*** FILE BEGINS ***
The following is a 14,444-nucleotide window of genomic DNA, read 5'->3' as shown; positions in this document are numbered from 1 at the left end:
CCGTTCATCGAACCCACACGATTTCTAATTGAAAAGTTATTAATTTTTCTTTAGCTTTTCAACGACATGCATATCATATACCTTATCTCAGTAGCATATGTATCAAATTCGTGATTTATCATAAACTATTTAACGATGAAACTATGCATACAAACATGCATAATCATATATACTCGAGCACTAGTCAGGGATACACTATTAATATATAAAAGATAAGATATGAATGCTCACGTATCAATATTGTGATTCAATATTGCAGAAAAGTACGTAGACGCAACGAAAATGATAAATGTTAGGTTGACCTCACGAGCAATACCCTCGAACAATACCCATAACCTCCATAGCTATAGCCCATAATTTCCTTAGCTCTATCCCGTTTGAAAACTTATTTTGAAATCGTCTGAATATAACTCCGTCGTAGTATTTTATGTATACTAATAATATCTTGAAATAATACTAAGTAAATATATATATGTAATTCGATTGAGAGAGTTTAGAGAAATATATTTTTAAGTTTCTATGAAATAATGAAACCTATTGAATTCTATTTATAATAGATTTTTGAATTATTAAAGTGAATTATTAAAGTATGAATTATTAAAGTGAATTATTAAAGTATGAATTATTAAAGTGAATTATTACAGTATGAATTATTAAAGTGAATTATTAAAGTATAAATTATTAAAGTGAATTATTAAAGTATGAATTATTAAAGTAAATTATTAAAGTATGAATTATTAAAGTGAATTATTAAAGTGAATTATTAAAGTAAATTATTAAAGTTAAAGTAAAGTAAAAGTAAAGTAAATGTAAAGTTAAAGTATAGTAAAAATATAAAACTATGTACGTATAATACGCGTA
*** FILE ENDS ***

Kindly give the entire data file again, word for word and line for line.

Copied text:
The following is a 14,444-nucleotide window of genomic DNA, read 5'->3' as shown; positions in this document are numbered from 1 at the left end:
CCGTTCATCGAACCCACACGATTTCTAATTGAAAAGTTATTAATTTTTCTTTAGCTTTTCAACGACATGCATATCATATACCTTATCTCAGTAGCATATGTATCAAATTCGTGATTTATCATAAACTATTTAACGATGAAACTATGCATACAAACATGCATAATCATATATACTCGAGCACTAGTCAGGGATACACTATTAATATATAAAAGATAAGATATGAATGCTCACGTATCAATATTGTGATTCAATATTGCAGAAAAGTACGTAGACGCAACGAAAATGATAAATGTTAGGTTGACCTCACGAGCAATACCCTCGAACAATACCCATAACCTCCATAGCTATAGCCCATAATTTCCTTAGCTCTATCCCGTTTGAAAACTTATTTTGAAATCGTCTGAATATAACTCCGTCGTAGTATTTTATGTATACTAATAATATCTTGAAATAATACTAAGTAAATATATATATGTAATTCGATTGAGAGAGTTTAGAGAAATATATTTTTAAGTTTCTATGAAATAATGAAACCTATTGAATTCTATTTATAATAGATTTTTGAATTATTAAAGTGAATTATTAAAGTATGAATTATTAAAGTGAATTATTAAAGTATGAATTATTAAAGTGAATTATTACAGTATGAATTATTAAAGTGAATTATTAAAGTATAAATTATTAAAGTGAATTATTAAAGTATGAATTATTAAAGTAAATTATTAAAGTATGAATTATTAAAGTGAATTATTAAAGTGAATTATTAAAGTAAATTATTAAAGTTAAAGTAAAGTAAAAGTAAAGTAAATGTAAAGTTAAAGTATAGTAAAAATATAAAACTATGTACGTATAATACGCGTA